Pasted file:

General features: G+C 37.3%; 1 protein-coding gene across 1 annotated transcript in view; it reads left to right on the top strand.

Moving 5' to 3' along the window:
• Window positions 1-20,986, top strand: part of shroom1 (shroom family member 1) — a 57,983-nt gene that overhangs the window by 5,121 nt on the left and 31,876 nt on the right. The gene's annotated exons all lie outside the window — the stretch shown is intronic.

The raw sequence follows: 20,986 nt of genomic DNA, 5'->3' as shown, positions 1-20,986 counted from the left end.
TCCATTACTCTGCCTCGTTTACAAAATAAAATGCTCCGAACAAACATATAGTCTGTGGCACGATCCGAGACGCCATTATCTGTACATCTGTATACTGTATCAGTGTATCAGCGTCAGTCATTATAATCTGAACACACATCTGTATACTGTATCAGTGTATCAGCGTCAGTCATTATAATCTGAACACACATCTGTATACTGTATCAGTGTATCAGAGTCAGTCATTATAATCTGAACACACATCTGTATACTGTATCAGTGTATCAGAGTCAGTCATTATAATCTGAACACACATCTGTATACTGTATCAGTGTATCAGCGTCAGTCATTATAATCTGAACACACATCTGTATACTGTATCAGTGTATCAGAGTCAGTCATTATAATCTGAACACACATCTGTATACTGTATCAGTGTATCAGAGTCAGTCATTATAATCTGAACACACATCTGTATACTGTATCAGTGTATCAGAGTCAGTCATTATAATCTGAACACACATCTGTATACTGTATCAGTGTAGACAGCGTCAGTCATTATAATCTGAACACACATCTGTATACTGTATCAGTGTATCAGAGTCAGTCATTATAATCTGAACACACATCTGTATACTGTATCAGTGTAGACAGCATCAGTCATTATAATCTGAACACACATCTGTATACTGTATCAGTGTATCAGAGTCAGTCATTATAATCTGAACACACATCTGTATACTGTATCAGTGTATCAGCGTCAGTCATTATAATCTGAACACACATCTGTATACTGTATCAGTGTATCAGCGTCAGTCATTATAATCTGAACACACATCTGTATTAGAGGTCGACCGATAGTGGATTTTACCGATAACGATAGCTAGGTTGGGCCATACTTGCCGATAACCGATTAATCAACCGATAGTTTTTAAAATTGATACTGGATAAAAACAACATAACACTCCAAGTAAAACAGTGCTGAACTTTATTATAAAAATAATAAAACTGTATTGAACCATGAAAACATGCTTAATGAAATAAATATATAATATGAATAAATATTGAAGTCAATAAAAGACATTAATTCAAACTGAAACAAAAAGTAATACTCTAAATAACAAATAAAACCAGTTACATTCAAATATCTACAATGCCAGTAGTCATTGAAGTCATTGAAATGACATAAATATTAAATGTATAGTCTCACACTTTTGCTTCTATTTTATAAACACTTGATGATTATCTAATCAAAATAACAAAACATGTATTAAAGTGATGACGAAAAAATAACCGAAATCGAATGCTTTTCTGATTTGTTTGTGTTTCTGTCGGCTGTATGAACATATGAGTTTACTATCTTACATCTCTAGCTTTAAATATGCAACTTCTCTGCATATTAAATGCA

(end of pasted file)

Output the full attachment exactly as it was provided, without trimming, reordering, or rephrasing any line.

General features: G+C 37.3%; 1 protein-coding gene across 1 annotated transcript in view; it reads left to right on the top strand.

Moving 5' to 3' along the window:
• Window positions 1-20,986, top strand: part of shroom1 (shroom family member 1) — a 57,983-nt gene that overhangs the window by 5,121 nt on the left and 31,876 nt on the right. The gene's annotated exons all lie outside the window — the stretch shown is intronic.

The raw sequence follows: 20,986 nt of genomic DNA, 5'->3' as shown, positions 1-20,986 counted from the left end.
TCCATTACTCTGCCTCGTTTACAAAATAAAATGCTCCGAACAAACATATAGTCTGTGGCACGATCCGAGACGCCATTATCTGTACATCTGTATACTGTATCAGTGTATCAGCGTCAGTCATTATAATCTGAACACACATCTGTATACTGTATCAGTGTATCAGCGTCAGTCATTATAATCTGAACACACATCTGTATACTGTATCAGTGTATCAGAGTCAGTCATTATAATCTGAACACACATCTGTATACTGTATCAGTGTATCAGAGTCAGTCATTATAATCTGAACACACATCTGTATACTGTATCAGTGTATCAGCGTCAGTCATTATAATCTGAACACACATCTGTATACTGTATCAGTGTATCAGAGTCAGTCATTATAATCTGAACACACATCTGTATACTGTATCAGTGTATCAGAGTCAGTCATTATAATCTGAACACACATCTGTATACTGTATCAGTGTATCAGAGTCAGTCATTATAATCTGAACACACATCTGTATACTGTATCAGTGTAGACAGCGTCAGTCATTATAATCTGAACACACATCTGTATACTGTATCAGTGTATCAGAGTCAGTCATTATAATCTGAACACACATCTGTATACTGTATCAGTGTAGACAGCATCAGTCATTATAATCTGAACACACATCTGTATACTGTATCAGTGTATCAGAGTCAGTCATTATAATCTGAACACACATCTGTATACTGTATCAGTGTATCAGCGTCAGTCATTATAATCTGAACACACATCTGTATACTGTATCAGTGTATCAGCGTCAGTCATTATAATCTGAACACACATCTGTATTAGAGGTCGACCGATAGTGGATTTTACCGATAACGATAGCTAGGTTGGGCCATACTTGCCGATAACCGATTAATCAACCGATAGTTTTTAAAATTGATACTGGATAAAAACAACATAACACTCCAAGTAAAACAGTGCTGAACTTTATTATAAAAATAATAAAACTGTATTGAACCATGAAAACATGCTTAATGAAATAAATATATAATATGAATAAATATTGAAGTCAATAAAAGACATTAATTCAAACTGAAACAAAAAGTAATACTCTAAATAACAAATAAAACCAGTTACATTCAAATATCTACAATGCCAGTAGTCATTGAAGTCATTGAAATGACATAAATATTAAATGTATAGTCTCACACTTTTGCTTCTATTTTATAAACACTTGATGATTATCTAATCAAAATAACAAAACATGTATTAAAGTGATGACGAAAAAATAACCGAAATCGAATGCTTTTCTGATTTGTTTGTGTTTCTGTCGGCTGTATGAACATATGAGTTTACTATCTTACATCTCTAGCTTTAAATATGCAACTTCTCTGCATATTAAATGCA